Monday, July 24, 2017

Heather Vrana's "This City Belongs to You"

Heather Vrana is Assistant Professor of History at the University of Florida.

She applied the “Page 99 Test” to her new book, This City Belongs to You: A History of Student Activism in Guatemala, 1944-1996, and reported the following:
This City Belongs to You follows several generations of students at Guatemala’s only public university, the Universidad de San Carlos (USAC). Each chapter explores how students engaged with the university as an institution and Guatemalan and (to a lesser extent) U.S. state apparatuses in the years between 1944 and 1996, a period marked by revolution, counterrevolution, and civil war. Through these encounters, USAC students (called San Carlistas) forged a loose consensus around faith in the principles of liberalism, especially belief in equal liberty, the constitutional republic, political rights, and the responsibility of university students to lead the nation. I call this consensus student nationalism. It was crucial to the meaning of the middle class across the twentieth century.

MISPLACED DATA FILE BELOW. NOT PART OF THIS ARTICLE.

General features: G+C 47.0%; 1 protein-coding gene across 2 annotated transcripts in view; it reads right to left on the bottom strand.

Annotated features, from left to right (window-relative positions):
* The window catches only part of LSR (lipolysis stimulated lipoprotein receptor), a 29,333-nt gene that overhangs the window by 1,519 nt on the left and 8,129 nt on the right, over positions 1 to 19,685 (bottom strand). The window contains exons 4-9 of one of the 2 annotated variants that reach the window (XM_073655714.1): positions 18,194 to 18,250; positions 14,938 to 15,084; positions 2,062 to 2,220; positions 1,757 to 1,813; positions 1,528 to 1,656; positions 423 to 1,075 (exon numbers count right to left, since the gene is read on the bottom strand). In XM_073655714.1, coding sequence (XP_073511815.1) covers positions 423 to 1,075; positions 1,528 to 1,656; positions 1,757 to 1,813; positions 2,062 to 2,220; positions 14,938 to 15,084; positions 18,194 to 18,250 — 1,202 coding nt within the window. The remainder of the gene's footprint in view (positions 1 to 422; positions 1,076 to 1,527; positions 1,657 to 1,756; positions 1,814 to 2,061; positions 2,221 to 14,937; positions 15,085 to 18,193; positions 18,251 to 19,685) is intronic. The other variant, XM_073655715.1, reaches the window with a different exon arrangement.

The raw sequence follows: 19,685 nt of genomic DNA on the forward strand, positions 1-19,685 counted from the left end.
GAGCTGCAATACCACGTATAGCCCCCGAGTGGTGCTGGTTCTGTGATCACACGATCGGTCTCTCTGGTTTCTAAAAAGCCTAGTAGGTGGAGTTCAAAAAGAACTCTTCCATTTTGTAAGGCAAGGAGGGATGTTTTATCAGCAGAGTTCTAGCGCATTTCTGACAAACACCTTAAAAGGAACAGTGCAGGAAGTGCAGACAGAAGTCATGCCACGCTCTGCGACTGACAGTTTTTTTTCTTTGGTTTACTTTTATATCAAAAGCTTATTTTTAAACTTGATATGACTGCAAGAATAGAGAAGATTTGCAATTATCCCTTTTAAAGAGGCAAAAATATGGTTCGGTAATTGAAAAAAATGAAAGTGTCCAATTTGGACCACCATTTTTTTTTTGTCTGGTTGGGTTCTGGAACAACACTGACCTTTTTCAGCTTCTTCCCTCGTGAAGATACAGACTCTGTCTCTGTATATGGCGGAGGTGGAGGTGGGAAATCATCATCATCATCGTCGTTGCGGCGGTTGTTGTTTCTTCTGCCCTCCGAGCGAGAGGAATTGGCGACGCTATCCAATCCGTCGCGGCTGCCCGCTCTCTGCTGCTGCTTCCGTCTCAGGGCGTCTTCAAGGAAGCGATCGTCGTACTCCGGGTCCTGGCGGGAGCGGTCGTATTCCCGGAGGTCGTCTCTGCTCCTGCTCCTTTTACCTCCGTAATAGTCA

Student nationalism was a shared project for identity-making, premised on the inclusions and exclusions of citizenship. But it did not depend on the successful formation of a nation-state or even necessarily a territory. Nationalism was less something one had or believed than a way of making political claims. It helped to bring San Carlistas into enduring fraternal bonds with their classmates. As the civil war progressed and the military and police declared war on the university, San Carlistas used student nationalism to wage culture wars over historical memory. By the late 1970s and early 1980s, the reactionary forces became ever more brutal. Some students turned away from oppositional politics and focused on their studies, work, or family life. Some left USAC for one of the newer private universities, which were much safer. Others remained involved in USAC politics, often seeking support from international human rights organizations. A small number left the university to join the guerrilla and some of them were killed.

The Coda extends beyond the signing of the Peace Accords in 1996, bearing witness to the poignancy of a community’s willingness to die for an idea at the hands of the government. In short, this is a history of many generations of young people: their hopes, their actions, their role in social change; attempts to control them; their struggles against the government; and their encounters with the school as a state apparatus and a crucial site for resistance and celebration.

Page 99 finds Guatemala in a moment of reckoning in late 1957, when the electoral route to political change proved illusory. As such, it marks a poignant turning point.
Visit Heather Vrana's website.

--Marshal Zeringue